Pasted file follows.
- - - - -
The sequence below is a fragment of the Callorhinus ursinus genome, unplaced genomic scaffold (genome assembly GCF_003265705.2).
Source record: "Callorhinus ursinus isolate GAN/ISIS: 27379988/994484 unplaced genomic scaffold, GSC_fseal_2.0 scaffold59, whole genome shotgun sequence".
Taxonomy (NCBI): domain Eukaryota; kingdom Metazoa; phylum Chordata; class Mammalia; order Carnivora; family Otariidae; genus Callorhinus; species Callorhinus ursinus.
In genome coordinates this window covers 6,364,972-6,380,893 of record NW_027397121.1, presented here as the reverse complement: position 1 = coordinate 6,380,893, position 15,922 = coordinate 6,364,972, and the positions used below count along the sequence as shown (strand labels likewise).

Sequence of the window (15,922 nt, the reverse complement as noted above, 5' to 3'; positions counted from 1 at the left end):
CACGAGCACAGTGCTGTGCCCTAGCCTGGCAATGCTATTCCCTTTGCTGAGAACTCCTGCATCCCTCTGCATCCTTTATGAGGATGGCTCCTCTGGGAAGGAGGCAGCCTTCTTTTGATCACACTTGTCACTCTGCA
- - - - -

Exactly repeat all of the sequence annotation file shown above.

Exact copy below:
The sequence below is a fragment of the Callorhinus ursinus genome, unplaced genomic scaffold (genome assembly GCF_003265705.2).
Source record: "Callorhinus ursinus isolate GAN/ISIS: 27379988/994484 unplaced genomic scaffold, GSC_fseal_2.0 scaffold59, whole genome shotgun sequence".
Taxonomy (NCBI): domain Eukaryota; kingdom Metazoa; phylum Chordata; class Mammalia; order Carnivora; family Otariidae; genus Callorhinus; species Callorhinus ursinus.
In genome coordinates this window covers 6,364,972-6,380,893 of record NW_027397121.1, presented here as the reverse complement: position 1 = coordinate 6,380,893, position 15,922 = coordinate 6,364,972, and the positions used below count along the sequence as shown (strand labels likewise).

Sequence of the window (15,922 nt, the reverse complement as noted above, 5' to 3'; positions counted from 1 at the left end):
CACGAGCACAGTGCTGTGCCCTAGCCTGGCAATGCTATTCCCTTTGCTGAGAACTCCTGCATCCCTCTGCATCCTTTATGAGGATGGCTCCTCTGGGAAGGAGGCAGCCTTCTTTTGATCACACTTGTCACTCTGCA